steps that would allow the court to determine the extent of the conflict and what steps the
prosecutor’s office took to minimize potential prejudice. Moreover, when confronted by
evidence of this conflict, the trial court also failed to conduct a hearing to determine whether
disqualification of the prosecutor’s office is necessary. This was plainly erroneous and,
therefore, we remand this matter for an evidentiary hearing on this issue.
Our caselaw does not offer a wealth of guidance about the trial court’s inquiry with
regard to a conflict of interest, but our Supreme Court has held that, in order to disqualify an
entire prosecutor’s office, a court must consider “the extent to which knowledge has been shared
by the disqualified lawyer and the disqualified lawyer’s role within the prosecutor’s office.” In
re Osborne, 459 Mich 360, 369-370; 589 NW2d 763 (1999), citing Doyle, supra at 644-647.3
We further hold, as a majority of other jurisdictions have held, that, under these circumstances,
in order “to ensure faith in the impartiality and integrity of the criminal justice system, and to
prevent a chilling effect on a defendant’s willingness to confide in defense counsel, the entire
prosecutor’s office will be presumed to be privy to the confidences obtained by the former
defense lawyer.” State v McClellan, 179 P3d 825, 831 (Utah App, 2008).4 Thus, once a
defendant has shown that a member of the prosecutor’s office counseled him or represented him
in the same or related matter, a presumption arises that members of the prosecutor’s office have
conferred about the matter. See, e.g., Lux v Commonwealth, 24 Va App 561, 575; 484 SE2d 145
(1997). To rebut the presumption of shared confidences, the prosecutor must show that
“effective screening procedures have been used to isolate the defendant’s former counsel from
the prosecution of the substantially related criminal charges.” McClellan, supra at 831.
In Manning v Waring, Cox, James, Sklar and Allen, 849 F2d 222, 225 (CA 6, 1988), the
United States Court of Appeals for the Sixth Circuit rejected the district court’s automatic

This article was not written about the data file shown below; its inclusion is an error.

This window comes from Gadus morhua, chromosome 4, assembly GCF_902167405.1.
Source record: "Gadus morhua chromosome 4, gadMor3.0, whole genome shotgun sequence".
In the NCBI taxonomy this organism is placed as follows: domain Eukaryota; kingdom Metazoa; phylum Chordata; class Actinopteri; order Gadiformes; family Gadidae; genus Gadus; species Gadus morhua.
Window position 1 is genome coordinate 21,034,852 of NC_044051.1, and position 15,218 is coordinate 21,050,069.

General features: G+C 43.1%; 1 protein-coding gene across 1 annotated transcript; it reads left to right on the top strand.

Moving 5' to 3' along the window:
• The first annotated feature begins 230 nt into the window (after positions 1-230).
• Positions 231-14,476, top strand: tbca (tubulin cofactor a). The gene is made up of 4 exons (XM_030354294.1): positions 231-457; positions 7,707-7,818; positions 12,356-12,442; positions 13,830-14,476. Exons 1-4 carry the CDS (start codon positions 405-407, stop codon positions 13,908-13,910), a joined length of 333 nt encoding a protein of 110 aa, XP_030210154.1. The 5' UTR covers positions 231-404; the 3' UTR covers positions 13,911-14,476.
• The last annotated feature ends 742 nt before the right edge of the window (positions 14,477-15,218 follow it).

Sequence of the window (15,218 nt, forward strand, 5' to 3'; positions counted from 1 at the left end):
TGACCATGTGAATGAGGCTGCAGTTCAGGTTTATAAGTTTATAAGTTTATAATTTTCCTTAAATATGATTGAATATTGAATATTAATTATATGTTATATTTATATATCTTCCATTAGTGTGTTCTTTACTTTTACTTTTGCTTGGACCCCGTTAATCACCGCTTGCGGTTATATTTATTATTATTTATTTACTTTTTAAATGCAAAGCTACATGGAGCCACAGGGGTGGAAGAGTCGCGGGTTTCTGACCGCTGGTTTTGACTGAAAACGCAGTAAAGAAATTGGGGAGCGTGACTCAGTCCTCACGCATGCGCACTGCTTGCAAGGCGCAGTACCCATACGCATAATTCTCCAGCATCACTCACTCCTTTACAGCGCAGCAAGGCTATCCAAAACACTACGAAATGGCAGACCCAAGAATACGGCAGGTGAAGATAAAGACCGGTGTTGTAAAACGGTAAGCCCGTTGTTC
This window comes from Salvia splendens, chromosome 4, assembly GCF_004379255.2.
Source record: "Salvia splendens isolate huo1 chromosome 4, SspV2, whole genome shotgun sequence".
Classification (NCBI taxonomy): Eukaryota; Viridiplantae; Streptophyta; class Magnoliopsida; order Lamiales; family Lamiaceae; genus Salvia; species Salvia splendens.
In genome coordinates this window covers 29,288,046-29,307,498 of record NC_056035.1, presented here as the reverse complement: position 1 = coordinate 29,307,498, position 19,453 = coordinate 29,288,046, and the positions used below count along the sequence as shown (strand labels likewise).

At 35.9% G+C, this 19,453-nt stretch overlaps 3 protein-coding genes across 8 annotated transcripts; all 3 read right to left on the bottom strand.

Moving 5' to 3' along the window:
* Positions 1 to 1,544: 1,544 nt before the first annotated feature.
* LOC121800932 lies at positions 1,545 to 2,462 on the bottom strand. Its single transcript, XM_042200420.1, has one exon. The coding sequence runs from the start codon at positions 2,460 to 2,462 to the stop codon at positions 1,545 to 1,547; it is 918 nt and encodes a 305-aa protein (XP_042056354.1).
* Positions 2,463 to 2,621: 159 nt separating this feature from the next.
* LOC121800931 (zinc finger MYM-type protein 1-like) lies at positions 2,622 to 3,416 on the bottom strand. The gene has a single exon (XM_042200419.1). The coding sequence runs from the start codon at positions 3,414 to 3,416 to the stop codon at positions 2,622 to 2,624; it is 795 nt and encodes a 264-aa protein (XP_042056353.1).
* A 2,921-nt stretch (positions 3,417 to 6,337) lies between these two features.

In Doyle, this Court held that a conflict of interest affecting one prosecutor does not necessarily
require disqualification of the entire prosecutor’s office, unless the conflict affects the elected
county prosecutor himself. Doyle, 159 Mich App at 644-645. The Court explained:
When a court determines that a conflict of interest exists, the question then
arises as to whether the circumstances require recusal of the prosecutor’s entire
office or only of the particular prosecuting attorney. The general rule is that a
conflict of interest involving the elected county prosecutor himself requires
recusal of the prosecutor and the entire staff. Since assistant prosecutors act on
behalf of the elected county prosecutor and are supervised by him, the policies of
fairness to the defendant and the avoidance of an appearance of impropriety
require this result. 31 ALR 3d 953. When the conflict of interest involves an
assistant prosecuting attorney, as in these cases at bar, recusal of the entire
prosecutor’s office is not automatic. [Id.]
We take judicial notice that the 2007 Michigan Bar Journal directory lists Steiger as the county
prosecutor for Presque Isle. The 2006 directory lists McLennan in this position and defendant’s
trial was held in April 2006. Defendant does not submit that Steiger was the elected county
prosecutor at the time of trial. Assuming, for the present, that Steiger was not the elected
prosecutor at the time of defendant’s trial, disqualification of the entire office would not be
automatic under Doyle.
See also State v Kinkennon, 275 Neb 570, 576 n 9; 747 NW2d 437 (2008), citing United States
v Goot, 894 F2d 231 (CA 7, 1990); United States v Caggiano, 660 F2d 184 (CA 6, 1981); Hart v
State, 62 P3d 566 (Wy, 2003); Matter of RB, 583 NW2d 839 (SD, 1998); State v Dambrell, 120
Idaho 532; 817 P2d 646 (1991); State v Camacho, 329 NC 589; 406 SE2d 868 (1991); Frazier v
State, 257 Ga 690; 362 SE2d 351 (1987); State v Bunkley, 202 Conn 629; 522 A2d 795 (1987);
State v McKibben, 239 Kan 574; 722 P2d 518 (1986); State v Fitzpatrick, 464 So 2d 1185 (Fla,
1985); Young v State, 297 Md 286; 465 A2d 1149 (1983); Collier v Legakes, 98 Nev 307; 646
P2d 1219 (1982); State v Tippecanoe Co Court, 432 NE2d 1377 (Ind, 1982); State v Cline, 122
RI 297; 405 A2d 1192 (1979); State v Bell, 346 So 2d 1090 (La, 1977); Upton v State, 257 Ark
424; 516 SW2d 904(1974).
disqualification of a law firm based on one attorney’s conflict of interest, but it imposed on the
firm the burden of establishing that no improper communications had been made, and that it had
implemented adequate safeguards against future improper communications. We find the
reasoning in Manning persuasive in the criminal context, especially in view of the heightened
due process concerns.5 The court cited a presumption of shared confidences and directed the
district court to determine whether that presumption had been rebutted. Id. The court observed: